Improving the criminal justice system
The American criminal justice system is unique in the level of protection it affords persons accused of crimes. Yet expansion of these protections beyond reason actually undermines the criminal justice process and can threaten the lives and well-being of those who one day might become victims of crime.
To help correct this problem, President Reagan has proposed to revise three judicial rules that have been seriously abused in recent years and have thus become impediments to justice.
The insanity defense is perhaps the most obvious example of a rule gone awry. When originally conceived, it was designed to protect mentally disturbed persons who, in committing a crime, did not understand what they were doing. Today, the accepted definition of insanity has become so broad that the mere irrationality of an individual's actions can free him from conviction.
Unfortunate consequences of this defense abound. In one Alaska case, for example, a man who murdered a retarded Indian because of the victim's ''irritating voice'' was found ''not guilty by reason of insanity'' and was sent to a mental hospital. A few years later he was declared no longer insane and was released. Subsequently he shot four teen-agers to death - again pleading insanity.
The President's proposal would limit this defense to its intended purpose by applying it to only those defendants who did not know what they were doing - such as a person so deluded that he did not know he was holding a gun or pointing it at a human being.
But a defendant who knew what he was doing could be convicted even if he were acting irrationally. His mental state would be relevant solely in determining the nature of punishment and treatment.
The President has also proposed to revise the exclusionary rule, a judicially created edict that bans courtroom use of criminal evidence deemed improperly obtained.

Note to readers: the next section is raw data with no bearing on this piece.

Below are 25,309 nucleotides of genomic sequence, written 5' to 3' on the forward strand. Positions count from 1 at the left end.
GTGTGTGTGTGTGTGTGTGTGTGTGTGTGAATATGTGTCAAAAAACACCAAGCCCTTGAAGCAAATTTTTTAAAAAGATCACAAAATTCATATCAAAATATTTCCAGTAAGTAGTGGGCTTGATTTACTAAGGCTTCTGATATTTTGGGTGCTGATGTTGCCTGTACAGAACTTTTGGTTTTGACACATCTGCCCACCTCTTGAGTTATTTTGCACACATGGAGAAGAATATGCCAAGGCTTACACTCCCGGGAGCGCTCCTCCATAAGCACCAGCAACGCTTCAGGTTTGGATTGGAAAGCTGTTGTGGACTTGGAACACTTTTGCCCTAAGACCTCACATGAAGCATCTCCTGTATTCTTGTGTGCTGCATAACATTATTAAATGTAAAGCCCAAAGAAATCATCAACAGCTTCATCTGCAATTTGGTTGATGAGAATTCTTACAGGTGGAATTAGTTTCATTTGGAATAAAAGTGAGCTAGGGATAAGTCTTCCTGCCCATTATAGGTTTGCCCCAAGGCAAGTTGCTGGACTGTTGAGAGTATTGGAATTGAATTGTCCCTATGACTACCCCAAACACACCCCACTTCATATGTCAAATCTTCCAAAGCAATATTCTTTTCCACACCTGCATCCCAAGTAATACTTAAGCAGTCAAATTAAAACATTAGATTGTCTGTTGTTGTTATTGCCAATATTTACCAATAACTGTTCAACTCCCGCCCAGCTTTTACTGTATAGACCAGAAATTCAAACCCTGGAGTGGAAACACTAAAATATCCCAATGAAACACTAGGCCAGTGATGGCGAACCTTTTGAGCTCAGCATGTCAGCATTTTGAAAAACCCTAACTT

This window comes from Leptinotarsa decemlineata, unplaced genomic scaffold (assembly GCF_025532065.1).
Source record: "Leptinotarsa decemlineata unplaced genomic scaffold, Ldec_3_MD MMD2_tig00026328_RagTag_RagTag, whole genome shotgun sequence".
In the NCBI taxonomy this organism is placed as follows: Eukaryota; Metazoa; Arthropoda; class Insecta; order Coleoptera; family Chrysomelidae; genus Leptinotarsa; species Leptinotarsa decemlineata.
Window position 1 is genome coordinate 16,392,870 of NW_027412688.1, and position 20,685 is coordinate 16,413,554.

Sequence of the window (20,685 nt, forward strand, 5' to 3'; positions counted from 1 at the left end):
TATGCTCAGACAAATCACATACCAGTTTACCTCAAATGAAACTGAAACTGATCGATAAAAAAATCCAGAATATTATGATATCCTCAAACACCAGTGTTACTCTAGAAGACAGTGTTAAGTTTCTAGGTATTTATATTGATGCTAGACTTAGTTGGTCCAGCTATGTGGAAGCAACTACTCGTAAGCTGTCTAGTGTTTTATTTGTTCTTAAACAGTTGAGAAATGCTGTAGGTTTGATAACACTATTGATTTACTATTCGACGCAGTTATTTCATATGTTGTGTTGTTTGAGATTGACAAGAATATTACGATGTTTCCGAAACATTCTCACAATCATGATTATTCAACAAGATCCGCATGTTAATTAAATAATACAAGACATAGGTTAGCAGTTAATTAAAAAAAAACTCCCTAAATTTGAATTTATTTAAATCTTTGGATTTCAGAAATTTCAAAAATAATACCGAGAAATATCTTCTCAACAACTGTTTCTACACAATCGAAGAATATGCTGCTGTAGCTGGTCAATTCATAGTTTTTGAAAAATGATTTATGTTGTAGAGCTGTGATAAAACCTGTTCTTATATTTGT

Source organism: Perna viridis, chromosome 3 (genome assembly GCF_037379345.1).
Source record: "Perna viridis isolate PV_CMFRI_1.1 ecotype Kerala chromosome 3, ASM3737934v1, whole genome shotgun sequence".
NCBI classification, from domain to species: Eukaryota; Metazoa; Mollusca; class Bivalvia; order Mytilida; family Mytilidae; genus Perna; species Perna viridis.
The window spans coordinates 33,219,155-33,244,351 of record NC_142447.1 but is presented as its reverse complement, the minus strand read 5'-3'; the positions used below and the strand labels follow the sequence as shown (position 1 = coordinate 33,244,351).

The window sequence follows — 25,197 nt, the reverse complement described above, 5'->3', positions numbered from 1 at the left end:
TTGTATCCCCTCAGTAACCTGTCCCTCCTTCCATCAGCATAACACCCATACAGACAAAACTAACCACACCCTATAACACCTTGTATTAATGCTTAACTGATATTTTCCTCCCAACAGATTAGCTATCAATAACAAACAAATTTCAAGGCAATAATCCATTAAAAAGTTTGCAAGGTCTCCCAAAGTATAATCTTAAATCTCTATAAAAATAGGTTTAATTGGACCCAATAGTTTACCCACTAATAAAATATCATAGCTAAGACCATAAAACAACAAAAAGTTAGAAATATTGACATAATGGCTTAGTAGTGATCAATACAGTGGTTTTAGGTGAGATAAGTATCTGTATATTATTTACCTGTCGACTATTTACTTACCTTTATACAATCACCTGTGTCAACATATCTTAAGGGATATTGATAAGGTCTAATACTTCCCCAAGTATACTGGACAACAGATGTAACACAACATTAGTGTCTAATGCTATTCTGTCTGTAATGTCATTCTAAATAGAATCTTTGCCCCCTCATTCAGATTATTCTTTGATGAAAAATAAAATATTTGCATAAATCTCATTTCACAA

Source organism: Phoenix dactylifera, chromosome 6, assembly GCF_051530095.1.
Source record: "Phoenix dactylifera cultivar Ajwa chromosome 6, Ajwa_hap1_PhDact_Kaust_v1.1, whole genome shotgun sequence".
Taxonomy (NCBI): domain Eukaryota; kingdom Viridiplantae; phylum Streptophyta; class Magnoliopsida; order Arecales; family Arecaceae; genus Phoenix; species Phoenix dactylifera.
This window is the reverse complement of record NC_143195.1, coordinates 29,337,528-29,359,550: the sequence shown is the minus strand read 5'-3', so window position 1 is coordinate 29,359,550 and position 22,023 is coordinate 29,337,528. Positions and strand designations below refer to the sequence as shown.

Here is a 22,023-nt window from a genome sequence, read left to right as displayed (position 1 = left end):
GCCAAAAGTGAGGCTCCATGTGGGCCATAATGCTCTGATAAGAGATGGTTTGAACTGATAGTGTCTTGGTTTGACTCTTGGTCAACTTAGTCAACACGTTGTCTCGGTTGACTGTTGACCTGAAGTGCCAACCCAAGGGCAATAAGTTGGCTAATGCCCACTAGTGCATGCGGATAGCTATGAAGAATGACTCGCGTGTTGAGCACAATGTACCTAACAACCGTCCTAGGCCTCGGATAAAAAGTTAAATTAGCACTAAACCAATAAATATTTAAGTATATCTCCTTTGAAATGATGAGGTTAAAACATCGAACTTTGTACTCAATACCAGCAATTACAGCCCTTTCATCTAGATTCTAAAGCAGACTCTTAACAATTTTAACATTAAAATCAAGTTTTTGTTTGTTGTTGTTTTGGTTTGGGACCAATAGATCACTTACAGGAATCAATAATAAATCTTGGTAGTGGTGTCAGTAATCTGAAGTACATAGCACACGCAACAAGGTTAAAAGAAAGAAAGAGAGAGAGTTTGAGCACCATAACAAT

Devised to deter police misconduct, this rule has now become a common defense tool to exclude evidence even in situations where the police officer had no reason to believe his actions were improper.
In such instances, the rule can have no deterrent impact. Its only effect is to free defendants who are clearly guilty, no matter how abominable their crimes , because a judge decides in retrospect that the police officer made a mistake - usually a minor one - in securing the evidence.
In fact, the exclusionary rule is applied even in the grayest areas of the law, thereby creating severe judgment problems for the arresting officer. In one California case, for example, 14 judges ruled at various times on the propriety of a policeman's search. Seven approved it; seven disapproved it.
If 14 legal experts, sitting in quiet deliberation, cannot negotiate the law's intricacies, then a police officer, lacking judicial training and acting possibly in a life-or-death situation, should not be expected to do so either.
Recognizing this, President Reagan has proposed to restrict application of this exclusionary rule to instances of conscious police misconduct, where a deterrent effect is possible. In other cases, in which the police obtained evidence in the reasonable, good-faith belief that their actions were lawful, the rule could not be invoked.
Finally, the President has proposed to reform the process by which federal courts intervene in state criminal proceedings.
Requests for federal intervention through the writ of habeas corpus - originally designed as an extraordinary remedy - have today become an almost automatic means for delaying justice, with defendants seeking continual review of state convictions, often on frivolous grounds. So used, the procedure needlessly duplicates the many other layers of state and federal review, while seriously compromising the ultimate finality of criminal verdicts.
The President's proposal would restore federal intervention to its original purpose by limiting its use to cases in which legitimate appellate questions were present.
The three reforms described above acknowledge that the paramount purpose of the criminal justice system is to protect Americans from crime. The changes would thus correct the imbalance between the law-abiding citizen and the criminal defendant, modifying judicial actions that have tended in the past to unfairly benefit the criminal at the expense of innocent victims.